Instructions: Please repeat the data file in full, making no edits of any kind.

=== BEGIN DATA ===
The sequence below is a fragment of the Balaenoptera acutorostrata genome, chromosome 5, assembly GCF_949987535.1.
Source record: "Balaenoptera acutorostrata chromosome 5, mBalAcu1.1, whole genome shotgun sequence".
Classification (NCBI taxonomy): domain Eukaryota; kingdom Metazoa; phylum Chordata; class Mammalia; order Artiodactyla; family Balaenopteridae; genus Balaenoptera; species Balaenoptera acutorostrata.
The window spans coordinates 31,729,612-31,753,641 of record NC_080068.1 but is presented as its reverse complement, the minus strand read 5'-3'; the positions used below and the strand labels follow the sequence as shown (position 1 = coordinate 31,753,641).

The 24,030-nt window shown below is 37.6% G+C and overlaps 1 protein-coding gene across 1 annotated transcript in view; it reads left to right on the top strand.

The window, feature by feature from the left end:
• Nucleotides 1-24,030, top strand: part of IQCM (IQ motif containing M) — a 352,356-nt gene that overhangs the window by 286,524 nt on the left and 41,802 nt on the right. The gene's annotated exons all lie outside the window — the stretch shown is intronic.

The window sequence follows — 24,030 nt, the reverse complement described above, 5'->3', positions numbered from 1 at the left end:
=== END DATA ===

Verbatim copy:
The sequence below is a fragment of the Balaenoptera acutorostrata genome, chromosome 5, assembly GCF_949987535.1.
Source record: "Balaenoptera acutorostrata chromosome 5, mBalAcu1.1, whole genome shotgun sequence".
Classification (NCBI taxonomy): domain Eukaryota; kingdom Metazoa; phylum Chordata; class Mammalia; order Artiodactyla; family Balaenopteridae; genus Balaenoptera; species Balaenoptera acutorostrata.
The window spans coordinates 31,729,612-31,753,641 of record NC_080068.1 but is presented as its reverse complement, the minus strand read 5'-3'; the positions used below and the strand labels follow the sequence as shown (position 1 = coordinate 31,753,641).

The 24,030-nt window shown below is 37.6% G+C and overlaps 1 protein-coding gene across 1 annotated transcript in view; it reads left to right on the top strand.

The window, feature by feature from the left end:
• Nucleotides 1-24,030, top strand: part of IQCM (IQ motif containing M) — a 352,356-nt gene that overhangs the window by 286,524 nt on the left and 41,802 nt on the right. The gene's annotated exons all lie outside the window — the stretch shown is intronic.

The window sequence follows — 24,030 nt, the reverse complement described above, 5'->3', positions numbered from 1 at the left end: